The Global Challenge
Alzheimer’s Disease remains both a current issue and a future challenge. Levels of the disease in the European Union have been predicted to double from the current estimate of 7,853,705 to 14,298,671 by 2050 while levels in the wider European region will increase from 9,780,678 to 18,846,286 (1). The Alzheimer’s Disease Facts and Figures report issued by the Alzheimer’s Association revealed that the cost of care for Alzheimer’s disease or other dementias in the US is expected to exceed a quarter of a trillion dollars for the second year in a row (2).
Image credit: Biophys Ltd.
These figures, significant as they are, can be considered to be the tip of the iceberg. The incidence has been quantified as being at about 5% in Europe (3). In the WHO European Region, dementia is the leading cause of dependency and disability among older people. In the developing world, particularly Asia, the incidence of dementia is set to grow even faster due to existing under-reporting and the demographics of an increasingly ageing population (4). About 60% of people with dementia live in low- and middle-income countries, but by 2050 this will rise to 71%. The fastest growth in the elderly population is taking place in China, India, South Asia and the Western Pacific regions (5) There are also a number of social factors that influence the reporting of Alzheimer’s Disease among certain communities. The Alzheimer’s Association reported that 34% of Asian Americans have experienced some form of discrimination when seeking Alzheimer’s care. The rate among white Americans was much lower, at 9%. A report suggested that Chinese Americans were embarrassed about having a relative with Alzheimer’s Disease (6).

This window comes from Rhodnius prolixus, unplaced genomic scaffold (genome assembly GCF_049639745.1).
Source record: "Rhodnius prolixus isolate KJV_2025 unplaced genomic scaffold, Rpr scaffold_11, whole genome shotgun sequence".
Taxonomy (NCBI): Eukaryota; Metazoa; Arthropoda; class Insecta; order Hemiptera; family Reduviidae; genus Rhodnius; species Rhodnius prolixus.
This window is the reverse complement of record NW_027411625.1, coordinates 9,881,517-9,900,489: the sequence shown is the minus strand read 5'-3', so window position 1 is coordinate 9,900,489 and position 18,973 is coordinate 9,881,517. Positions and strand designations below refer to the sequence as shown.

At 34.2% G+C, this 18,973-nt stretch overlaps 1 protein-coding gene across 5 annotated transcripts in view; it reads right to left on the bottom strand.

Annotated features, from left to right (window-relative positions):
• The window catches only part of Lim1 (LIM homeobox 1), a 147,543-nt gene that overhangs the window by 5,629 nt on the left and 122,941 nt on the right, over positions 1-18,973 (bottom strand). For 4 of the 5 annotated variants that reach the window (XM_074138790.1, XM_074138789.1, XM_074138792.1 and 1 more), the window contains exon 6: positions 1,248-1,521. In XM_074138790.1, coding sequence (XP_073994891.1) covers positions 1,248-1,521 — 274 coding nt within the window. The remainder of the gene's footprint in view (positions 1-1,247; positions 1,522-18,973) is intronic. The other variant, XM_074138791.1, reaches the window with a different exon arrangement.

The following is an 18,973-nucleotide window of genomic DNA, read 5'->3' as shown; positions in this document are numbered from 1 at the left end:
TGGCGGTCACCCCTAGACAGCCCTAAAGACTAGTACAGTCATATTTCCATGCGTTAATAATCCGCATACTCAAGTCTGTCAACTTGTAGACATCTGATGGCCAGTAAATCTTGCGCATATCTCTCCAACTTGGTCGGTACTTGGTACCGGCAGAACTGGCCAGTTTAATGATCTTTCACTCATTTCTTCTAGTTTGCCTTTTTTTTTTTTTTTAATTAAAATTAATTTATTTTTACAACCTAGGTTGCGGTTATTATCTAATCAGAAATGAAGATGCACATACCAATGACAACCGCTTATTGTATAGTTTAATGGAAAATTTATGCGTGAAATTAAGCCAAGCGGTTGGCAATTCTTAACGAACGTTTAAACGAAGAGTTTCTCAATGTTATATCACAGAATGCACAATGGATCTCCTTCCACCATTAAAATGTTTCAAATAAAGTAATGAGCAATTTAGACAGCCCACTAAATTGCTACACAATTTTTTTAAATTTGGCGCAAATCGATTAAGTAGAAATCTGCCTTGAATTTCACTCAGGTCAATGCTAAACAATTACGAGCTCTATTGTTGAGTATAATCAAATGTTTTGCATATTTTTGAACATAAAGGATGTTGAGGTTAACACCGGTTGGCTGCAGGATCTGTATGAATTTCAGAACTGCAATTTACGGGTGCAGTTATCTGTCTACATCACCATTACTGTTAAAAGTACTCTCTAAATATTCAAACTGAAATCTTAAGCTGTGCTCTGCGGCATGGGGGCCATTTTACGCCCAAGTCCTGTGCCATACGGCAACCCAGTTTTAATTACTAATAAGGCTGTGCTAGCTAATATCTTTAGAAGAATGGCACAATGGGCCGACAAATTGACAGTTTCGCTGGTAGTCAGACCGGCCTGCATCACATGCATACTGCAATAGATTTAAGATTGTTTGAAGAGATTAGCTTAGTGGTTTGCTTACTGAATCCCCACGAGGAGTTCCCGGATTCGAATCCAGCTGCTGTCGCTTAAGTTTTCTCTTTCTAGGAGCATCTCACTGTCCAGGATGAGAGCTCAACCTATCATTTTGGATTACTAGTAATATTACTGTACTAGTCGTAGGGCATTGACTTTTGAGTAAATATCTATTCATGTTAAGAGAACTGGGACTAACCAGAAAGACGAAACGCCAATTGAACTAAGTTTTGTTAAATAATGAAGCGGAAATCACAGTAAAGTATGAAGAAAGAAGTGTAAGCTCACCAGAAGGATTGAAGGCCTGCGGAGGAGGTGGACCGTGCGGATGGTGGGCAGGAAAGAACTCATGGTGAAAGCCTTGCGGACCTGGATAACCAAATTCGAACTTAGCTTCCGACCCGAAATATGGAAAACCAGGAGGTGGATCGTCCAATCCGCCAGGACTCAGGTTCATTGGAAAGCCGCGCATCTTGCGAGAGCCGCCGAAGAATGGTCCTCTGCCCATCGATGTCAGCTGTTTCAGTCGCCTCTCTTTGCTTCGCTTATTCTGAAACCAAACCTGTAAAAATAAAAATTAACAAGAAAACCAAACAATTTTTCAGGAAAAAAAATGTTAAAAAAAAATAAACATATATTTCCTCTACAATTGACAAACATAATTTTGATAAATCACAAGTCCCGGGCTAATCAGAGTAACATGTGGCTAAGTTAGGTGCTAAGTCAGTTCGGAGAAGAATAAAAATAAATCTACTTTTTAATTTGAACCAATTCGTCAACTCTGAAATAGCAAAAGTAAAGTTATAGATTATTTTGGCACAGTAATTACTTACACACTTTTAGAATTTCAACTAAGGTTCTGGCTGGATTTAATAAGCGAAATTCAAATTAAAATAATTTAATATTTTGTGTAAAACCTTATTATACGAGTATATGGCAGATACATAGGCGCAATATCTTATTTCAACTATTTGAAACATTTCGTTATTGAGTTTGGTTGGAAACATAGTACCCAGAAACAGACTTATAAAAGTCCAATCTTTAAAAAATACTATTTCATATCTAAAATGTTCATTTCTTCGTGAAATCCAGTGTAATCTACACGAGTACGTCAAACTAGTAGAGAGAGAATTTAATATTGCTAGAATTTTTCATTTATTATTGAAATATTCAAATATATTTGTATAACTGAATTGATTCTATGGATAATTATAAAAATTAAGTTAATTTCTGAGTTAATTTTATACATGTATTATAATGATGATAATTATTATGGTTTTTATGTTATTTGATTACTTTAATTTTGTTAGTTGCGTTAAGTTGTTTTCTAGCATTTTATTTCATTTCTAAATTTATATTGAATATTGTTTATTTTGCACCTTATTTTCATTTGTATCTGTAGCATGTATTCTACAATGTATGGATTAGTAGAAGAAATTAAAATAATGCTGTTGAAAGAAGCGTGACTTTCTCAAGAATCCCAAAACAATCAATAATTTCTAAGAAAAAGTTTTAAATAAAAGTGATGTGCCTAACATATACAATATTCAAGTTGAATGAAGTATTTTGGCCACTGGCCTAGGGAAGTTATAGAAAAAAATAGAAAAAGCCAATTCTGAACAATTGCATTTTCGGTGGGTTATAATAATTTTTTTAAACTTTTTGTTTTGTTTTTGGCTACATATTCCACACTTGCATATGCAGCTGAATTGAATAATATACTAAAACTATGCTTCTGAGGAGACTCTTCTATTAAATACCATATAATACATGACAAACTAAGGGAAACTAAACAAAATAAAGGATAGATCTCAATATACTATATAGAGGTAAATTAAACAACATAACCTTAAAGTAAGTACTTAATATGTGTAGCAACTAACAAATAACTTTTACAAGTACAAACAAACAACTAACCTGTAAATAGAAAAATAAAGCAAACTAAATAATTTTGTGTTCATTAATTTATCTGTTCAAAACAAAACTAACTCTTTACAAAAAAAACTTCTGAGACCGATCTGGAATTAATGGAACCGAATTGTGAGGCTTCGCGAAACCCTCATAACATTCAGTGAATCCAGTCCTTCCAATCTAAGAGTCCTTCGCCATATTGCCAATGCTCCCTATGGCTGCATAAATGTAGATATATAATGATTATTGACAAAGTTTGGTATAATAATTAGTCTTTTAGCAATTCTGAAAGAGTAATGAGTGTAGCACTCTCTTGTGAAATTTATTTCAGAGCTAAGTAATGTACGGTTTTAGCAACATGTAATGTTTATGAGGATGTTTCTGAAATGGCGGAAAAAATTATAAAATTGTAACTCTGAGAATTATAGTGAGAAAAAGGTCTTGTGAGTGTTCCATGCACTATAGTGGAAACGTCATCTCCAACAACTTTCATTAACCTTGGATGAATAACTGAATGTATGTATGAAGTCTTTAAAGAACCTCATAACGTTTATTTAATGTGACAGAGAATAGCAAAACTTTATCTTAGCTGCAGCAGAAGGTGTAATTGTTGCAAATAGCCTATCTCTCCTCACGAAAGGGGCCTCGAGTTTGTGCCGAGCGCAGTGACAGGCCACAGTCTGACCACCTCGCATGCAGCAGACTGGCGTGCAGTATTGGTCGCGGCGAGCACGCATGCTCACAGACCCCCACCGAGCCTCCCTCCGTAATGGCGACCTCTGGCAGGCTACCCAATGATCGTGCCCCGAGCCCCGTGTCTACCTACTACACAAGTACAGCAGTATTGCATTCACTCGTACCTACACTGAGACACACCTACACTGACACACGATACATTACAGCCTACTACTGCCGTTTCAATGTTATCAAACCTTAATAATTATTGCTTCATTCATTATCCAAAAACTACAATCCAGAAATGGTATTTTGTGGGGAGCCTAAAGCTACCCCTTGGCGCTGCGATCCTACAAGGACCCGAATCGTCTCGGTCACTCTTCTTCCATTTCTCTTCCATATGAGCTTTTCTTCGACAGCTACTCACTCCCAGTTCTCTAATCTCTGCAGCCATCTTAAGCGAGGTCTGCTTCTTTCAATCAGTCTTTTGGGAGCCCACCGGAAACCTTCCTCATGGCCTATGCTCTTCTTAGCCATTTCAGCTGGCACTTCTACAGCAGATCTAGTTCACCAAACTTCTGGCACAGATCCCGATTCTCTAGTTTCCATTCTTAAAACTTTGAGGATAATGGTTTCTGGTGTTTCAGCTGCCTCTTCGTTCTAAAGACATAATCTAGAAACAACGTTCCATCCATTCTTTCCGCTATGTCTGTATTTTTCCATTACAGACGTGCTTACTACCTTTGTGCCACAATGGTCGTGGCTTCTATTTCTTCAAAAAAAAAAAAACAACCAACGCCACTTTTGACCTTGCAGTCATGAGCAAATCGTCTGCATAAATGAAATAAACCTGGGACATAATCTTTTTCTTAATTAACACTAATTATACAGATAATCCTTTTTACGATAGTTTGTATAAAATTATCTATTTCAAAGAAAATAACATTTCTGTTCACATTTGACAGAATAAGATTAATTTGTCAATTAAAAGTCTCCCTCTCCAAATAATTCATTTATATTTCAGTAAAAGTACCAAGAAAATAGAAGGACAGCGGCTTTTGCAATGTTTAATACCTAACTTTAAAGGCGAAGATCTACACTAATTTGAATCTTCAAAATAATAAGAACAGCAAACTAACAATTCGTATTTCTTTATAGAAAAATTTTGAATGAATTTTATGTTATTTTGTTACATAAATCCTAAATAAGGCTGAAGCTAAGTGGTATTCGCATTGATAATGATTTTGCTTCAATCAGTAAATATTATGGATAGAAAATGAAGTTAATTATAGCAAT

In addition to the growing incidence and social factors that affect how Alzheimer’s Disease is reported in different regions and among different ethnicities, there is also an ongoing debate about the causative factors (and therefore possible preventative measures) that affect the occurrence and development of Alzheimer’s Disease. Some of these factors influence national and regional responses to the disease. It is timely to provide a high-level overview of global approaches and attitudes to Alzheimer’s Disease and to consider how these might influence approaches to mitigate the effects of the disease in an ageing global population.
Both the UN and the WHO have initiatives based around healthy ageing. According to the WHO, currently more than 55 million people live with dementia worldwide, and there are nearly 10 million new cases every year. Alzheimer's disease is the most common form of dementia and may contribute to 60-70% of cases. Dementia is currently the seventh leading cause of death among all diseases and one of the major causes of disability and dependency among older people globally. Globally, over 60% of those suffering from dementia are living in low- and middle-income countries.
The WHO have launched a Global Exchange Platform for dementia which encourages countries to share best practice - https://globaldementia.org/en. The WHO Toolkit for Dementia-friendly activities has been launched - https://www.who.int/publications/i/item/9789240031531.
The UN Health Agency launched a global monitoring system for dementia in 2017 - https://news.un.org/en/story/2017/12/638622-un-health-agency-launches-first-global-monitoring-system-dementia. In addition, the UN has initiated a Decade of Healthy Ageing with a “pledge to take meaningful action to improve the lives of older people, their families and communities.” - https://www.decadeofhealthyageing.org/. It is unclear how this will be translated into actions.